Oct 5, 2018 | Atlanta, GA
Researchers from the SimTigrate Design Lab and IPaT have been working with Emory Brain Health to develop an “Empowerment Program” for people with mild cognitive impairment (MCI), a condition of deteriorated mental capacity that lies somewhere between the effects of normal aging and dementia.
To facilitate the research, they will use this seed money to encourage involvement of other academic units, students, and researchers, expand the range of disciplines, extend discussion and partnerships to external stakeholders and industry, and strategize applications for additional funding.
One goal is to grow the potential impact of Georgia Tech’s involvement in the MCI Empowerment Program.
They plan to use existing campus networks to expand awareness of the opportunities to engage with the MCIEP Innovation Accelerator and recruit additional expertise to the team through several campus wide meetings.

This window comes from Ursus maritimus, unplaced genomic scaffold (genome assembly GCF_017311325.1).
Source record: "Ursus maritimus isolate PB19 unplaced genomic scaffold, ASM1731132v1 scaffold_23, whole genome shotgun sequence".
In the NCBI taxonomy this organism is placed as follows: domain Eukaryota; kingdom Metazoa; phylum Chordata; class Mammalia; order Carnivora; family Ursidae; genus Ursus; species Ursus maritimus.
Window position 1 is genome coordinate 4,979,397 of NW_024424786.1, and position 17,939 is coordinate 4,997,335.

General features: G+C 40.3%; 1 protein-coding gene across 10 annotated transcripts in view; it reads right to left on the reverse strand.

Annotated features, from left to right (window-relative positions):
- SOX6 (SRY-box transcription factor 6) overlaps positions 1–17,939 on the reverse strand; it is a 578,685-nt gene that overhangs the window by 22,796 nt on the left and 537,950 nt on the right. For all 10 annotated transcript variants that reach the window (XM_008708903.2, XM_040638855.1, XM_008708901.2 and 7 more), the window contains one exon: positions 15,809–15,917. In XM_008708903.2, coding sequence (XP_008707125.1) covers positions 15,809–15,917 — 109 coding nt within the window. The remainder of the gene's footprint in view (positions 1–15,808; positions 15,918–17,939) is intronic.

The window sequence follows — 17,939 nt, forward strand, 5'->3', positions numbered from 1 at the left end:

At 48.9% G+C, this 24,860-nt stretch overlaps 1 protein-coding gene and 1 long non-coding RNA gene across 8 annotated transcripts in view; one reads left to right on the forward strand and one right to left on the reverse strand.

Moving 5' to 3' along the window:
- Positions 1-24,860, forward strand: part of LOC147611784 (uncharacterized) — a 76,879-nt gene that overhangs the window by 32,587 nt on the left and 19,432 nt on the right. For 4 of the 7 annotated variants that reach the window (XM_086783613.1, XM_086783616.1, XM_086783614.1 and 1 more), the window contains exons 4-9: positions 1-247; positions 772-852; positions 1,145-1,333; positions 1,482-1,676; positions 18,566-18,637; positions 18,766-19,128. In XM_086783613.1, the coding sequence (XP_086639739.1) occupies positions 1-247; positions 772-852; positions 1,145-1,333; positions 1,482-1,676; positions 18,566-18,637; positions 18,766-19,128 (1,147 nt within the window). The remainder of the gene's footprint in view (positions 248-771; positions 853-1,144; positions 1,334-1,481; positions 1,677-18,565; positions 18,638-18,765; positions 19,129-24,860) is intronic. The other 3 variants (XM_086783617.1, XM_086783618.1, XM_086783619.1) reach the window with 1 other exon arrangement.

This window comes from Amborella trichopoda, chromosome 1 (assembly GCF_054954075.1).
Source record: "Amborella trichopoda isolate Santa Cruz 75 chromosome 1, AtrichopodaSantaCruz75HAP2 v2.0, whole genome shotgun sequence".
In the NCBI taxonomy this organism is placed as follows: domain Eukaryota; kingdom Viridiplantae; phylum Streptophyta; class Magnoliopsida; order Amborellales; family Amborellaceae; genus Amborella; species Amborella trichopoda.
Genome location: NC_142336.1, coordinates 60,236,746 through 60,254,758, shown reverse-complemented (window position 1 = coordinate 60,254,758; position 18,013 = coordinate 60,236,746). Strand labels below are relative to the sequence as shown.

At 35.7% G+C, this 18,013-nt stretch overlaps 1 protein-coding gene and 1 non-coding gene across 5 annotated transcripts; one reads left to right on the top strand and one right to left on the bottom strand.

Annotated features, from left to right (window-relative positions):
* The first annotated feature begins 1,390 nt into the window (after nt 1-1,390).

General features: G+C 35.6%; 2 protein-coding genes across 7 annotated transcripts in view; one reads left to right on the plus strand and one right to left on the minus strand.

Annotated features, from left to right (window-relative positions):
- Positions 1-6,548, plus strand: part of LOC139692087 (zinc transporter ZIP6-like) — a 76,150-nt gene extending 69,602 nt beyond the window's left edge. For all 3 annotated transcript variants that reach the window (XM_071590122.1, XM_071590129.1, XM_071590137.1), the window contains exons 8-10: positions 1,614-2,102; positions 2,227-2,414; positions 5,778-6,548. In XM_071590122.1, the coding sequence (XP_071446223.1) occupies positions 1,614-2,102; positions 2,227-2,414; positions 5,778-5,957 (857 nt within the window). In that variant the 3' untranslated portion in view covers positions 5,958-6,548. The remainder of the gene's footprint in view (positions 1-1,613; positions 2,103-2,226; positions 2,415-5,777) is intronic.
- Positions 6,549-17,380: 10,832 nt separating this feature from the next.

The grant will be used to cover materials and supplies, participant compensation, event supplies, and travel by two key faculty members to Washington, D.C., to speak with the National Science Foundation and the National Institutes of Health about potential future funding.
The GVU/IPaT grants are designed to build new collaborations and strategic plans for new research areas and programs. The goal of this program is to engage researchers in thinking and working across disciplines, as a means to generate the novel research questions and approaches required to address grand challenges.
Key academic and research faculty are Craig Zimring, director, SimTigrate Design Lab; Jennifer DuBose, associate director, SimTigrate Design Lab; Gabrielle Campiglia, research associate, SimTigrate Design Lab; Brian Jones, director, Aware Home, IMTC; Brad Fain, director, Home Lab; and Herb Velasquez, professor of practice, School of Industrial Design.